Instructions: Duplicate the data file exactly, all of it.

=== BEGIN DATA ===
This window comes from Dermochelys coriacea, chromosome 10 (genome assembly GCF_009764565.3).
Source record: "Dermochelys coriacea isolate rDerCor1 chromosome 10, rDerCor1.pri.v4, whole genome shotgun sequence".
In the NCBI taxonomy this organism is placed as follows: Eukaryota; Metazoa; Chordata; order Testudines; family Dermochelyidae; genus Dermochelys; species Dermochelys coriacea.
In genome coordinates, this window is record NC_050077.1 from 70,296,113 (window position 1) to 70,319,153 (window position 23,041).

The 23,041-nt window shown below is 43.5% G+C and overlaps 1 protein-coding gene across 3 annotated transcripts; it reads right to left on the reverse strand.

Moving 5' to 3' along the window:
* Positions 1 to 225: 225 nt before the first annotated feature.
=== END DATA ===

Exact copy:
This window comes from Dermochelys coriacea, chromosome 10 (genome assembly GCF_009764565.3).
Source record: "Dermochelys coriacea isolate rDerCor1 chromosome 10, rDerCor1.pri.v4, whole genome shotgun sequence".
In the NCBI taxonomy this organism is placed as follows: Eukaryota; Metazoa; Chordata; order Testudines; family Dermochelyidae; genus Dermochelys; species Dermochelys coriacea.
In genome coordinates, this window is record NC_050077.1 from 70,296,113 (window position 1) to 70,319,153 (window position 23,041).

The 23,041-nt window shown below is 43.5% G+C and overlaps 1 protein-coding gene across 3 annotated transcripts; it reads right to left on the reverse strand.

Moving 5' to 3' along the window:
* Positions 1 to 225: 225 nt before the first annotated feature.